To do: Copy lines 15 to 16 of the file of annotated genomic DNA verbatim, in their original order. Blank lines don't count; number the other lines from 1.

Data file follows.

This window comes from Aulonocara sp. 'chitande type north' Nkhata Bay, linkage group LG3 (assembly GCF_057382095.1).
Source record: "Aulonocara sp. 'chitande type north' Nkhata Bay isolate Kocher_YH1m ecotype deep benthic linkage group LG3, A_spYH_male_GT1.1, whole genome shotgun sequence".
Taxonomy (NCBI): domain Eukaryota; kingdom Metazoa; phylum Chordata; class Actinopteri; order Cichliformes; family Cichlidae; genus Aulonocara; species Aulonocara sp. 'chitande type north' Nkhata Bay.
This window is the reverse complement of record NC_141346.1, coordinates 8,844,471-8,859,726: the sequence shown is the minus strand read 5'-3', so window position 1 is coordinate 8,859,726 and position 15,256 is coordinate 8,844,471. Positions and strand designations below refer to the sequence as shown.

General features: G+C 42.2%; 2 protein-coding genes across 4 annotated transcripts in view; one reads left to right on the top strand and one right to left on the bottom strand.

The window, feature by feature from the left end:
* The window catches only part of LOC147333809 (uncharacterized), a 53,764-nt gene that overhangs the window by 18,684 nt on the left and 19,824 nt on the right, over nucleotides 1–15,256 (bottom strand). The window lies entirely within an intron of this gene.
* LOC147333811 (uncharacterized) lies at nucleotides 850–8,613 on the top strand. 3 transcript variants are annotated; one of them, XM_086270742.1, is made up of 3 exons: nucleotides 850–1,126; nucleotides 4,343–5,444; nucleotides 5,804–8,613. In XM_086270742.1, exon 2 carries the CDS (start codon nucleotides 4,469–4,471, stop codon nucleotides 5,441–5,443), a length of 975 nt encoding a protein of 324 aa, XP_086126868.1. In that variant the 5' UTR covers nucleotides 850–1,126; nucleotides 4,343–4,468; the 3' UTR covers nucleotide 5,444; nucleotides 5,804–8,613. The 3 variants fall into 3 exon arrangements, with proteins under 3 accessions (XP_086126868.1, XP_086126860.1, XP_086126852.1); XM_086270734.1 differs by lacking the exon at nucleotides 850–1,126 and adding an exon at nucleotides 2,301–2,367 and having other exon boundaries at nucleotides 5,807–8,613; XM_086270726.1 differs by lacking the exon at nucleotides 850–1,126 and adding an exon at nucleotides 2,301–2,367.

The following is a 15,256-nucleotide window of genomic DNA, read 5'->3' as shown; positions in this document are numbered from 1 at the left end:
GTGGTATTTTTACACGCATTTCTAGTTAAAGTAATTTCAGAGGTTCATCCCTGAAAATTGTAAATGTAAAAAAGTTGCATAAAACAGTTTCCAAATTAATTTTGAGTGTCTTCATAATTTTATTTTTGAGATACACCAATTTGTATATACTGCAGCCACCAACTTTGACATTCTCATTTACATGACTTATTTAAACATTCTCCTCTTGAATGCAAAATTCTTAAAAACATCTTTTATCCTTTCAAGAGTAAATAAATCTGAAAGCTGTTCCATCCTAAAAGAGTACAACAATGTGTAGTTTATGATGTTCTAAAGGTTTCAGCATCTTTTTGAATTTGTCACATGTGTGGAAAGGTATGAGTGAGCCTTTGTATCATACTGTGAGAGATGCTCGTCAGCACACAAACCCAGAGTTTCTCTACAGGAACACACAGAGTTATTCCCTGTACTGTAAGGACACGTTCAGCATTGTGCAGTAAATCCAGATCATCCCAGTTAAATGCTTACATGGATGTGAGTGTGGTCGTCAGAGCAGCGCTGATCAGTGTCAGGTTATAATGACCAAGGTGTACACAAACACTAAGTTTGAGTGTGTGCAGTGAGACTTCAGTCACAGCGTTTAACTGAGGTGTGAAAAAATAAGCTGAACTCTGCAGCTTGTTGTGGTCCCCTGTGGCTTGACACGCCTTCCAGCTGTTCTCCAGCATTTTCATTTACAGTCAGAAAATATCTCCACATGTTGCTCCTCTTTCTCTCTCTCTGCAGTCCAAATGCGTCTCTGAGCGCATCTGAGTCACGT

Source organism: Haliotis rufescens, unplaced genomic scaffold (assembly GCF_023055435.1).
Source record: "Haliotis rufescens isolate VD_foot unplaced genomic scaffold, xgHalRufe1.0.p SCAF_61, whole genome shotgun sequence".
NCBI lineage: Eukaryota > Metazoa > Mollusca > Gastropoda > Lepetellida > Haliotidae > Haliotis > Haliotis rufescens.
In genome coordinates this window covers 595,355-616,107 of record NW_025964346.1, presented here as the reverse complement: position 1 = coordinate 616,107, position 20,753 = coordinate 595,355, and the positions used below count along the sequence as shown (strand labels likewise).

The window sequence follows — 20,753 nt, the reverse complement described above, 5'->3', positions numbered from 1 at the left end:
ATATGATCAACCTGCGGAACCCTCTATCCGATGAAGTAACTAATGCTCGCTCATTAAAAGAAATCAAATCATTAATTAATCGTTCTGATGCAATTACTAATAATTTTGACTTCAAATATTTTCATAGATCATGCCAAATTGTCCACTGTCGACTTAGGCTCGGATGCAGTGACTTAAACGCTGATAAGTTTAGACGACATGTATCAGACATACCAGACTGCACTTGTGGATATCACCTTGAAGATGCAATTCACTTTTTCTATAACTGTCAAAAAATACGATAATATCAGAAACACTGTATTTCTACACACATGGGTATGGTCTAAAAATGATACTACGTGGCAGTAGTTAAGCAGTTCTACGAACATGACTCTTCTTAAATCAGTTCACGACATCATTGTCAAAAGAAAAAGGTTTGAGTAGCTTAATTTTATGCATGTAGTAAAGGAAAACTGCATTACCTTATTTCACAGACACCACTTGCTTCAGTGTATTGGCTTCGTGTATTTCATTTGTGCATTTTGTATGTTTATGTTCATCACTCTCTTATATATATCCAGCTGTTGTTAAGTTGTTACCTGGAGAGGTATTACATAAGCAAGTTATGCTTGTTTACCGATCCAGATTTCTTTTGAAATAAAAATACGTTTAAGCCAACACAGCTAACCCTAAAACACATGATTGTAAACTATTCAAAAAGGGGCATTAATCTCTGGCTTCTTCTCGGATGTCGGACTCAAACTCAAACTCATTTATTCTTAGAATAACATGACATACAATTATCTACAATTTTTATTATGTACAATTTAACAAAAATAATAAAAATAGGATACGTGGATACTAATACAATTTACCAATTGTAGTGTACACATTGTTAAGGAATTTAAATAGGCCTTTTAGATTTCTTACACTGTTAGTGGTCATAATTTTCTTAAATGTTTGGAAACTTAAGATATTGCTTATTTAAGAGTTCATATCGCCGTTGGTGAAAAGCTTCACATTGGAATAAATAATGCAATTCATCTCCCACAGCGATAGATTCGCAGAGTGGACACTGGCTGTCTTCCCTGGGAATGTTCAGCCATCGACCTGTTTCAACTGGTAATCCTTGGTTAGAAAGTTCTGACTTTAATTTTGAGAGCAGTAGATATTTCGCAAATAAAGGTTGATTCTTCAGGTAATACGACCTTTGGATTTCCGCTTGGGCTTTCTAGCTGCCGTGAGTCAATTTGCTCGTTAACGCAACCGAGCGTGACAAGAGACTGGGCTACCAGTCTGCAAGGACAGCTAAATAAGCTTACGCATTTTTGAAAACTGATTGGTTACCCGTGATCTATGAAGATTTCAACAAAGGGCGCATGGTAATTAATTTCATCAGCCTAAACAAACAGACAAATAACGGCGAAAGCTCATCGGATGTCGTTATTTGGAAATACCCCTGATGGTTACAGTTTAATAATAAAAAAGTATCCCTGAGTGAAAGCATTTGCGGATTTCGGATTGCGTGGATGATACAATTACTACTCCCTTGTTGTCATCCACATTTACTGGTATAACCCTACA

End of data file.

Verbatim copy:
The window sequence follows — 20,753 nt, the reverse complement described above, 5'->3', positions numbered from 1 at the left end:
ATATGATCAACCTGCGGAACCCTCTATCCGATGAAGTAACTAATGCTCGCTCATTAAAAGAAATCAAATCATTAATTAATCGTTCTGATGCAATTACTAATAATTTTGACTTCAAATATTTTCATAGATCATGCCAAATTGTCCACTGTCGACTTAGGCTCGGATGCAGTGACTTAAACGCTGATAAGTTTAGACGACATGTATCAGACATACCAGACTGCACTTGTGGATATCACCTTGAAGATGCAATTCACTTTTTCTATAACTGTCAAAAAATACGATAATATCAGAAACACTGTATTTCTACACACATGGGTATGGTCTAAAAATGATACTACGTGGCAGTAGTTAAGCAGTTCTACGAACATGACTCTTCTTAAATCAGTTCACGACATCATTGTCAAAAGAAAAAGGTTTGAGTAGCTTAATTTTATGCATGTAGTAAAGGAAAACTGCATTACCTTATTTCACAGACACCACTTGCTTCAGTGTATTGGCTTCGTGTATTTCATTTGTGCATTTTGTATGTTTATGTTCATCACTCTCTTATATATATCCAGCTGTTGTTAAGTTGTTACCTGGAGAGGTATTACATAAGCAAGTTATGCTTGTTTACCGATCCAGATTTCTTTTGAAATAAAAATACGTTTAAGCCAACACAGCTAACCCTAAAACACATGATTGTAAACTATTCAAAAAGGGGCATTAATCTCTGGCTTCTTCTCGGATGTCGGACTCAAACTCAAACTCATTTATTCTTAGAATAACATGACATACAATTATCTACAATTTTTATTATGTACAATTTAACAAAAATAATAAAAATAGGATACGTGGATACTAATACAATTTACCAATTGTAGTGTACACATTGTTAAGGAATTTAAATAGGCCTTTTAGATTTCTTACACTGTTAGTGGTCATAATTTTCTTAAATGTTTGGAAACTTAAGATATTGCTTATTTAAGAGTTCATATCGCCGTTGGTGAAAAGCTTCACATTGGAATAAATAATGCAATTCATCTCCCACAGCGATAGATTCGCAGAGTGGACACTGGCTGTCTTCCCTGGGAATGTTCAGCCATCGACCTGTTTCAACTGGTAATCCTTGGTTAGAAAGTTCTGACTTTAATTTTGAGAGCAGTAGATATTTCGCAAATAAAGGTTGATTCTTCAGGTAATACGACCTTTGGATTTCCGCTTGGGCTTTCTAGCTGCCGTGAGTCAATTTGCTCGTTAACGCAACCGAGCGTGACAAGAGACTGGGCTACCAGTCTGCAAGGACAGCTAAATAAGCTTACGCATTTTTGAAAACTGATTGGTTACCCGTGATCTATGAAGATTTCAACAAAGGGCGCATGGTAATTAATTTCATCAGCCTAAACAAACAGACAAATAACGGCGAAAGCTCATCGGATGTCGTTATTTGGAAATACCCCTGATGGTTACAGTTTAATAATAAAAAAGTATCCCTGAGTGAAAGCATTTGCGGATTTCGGATTGCGTGGATGATACAATTACTACTCCCTTGTTGTCATCCACATTTACTGGTATAACCCTACA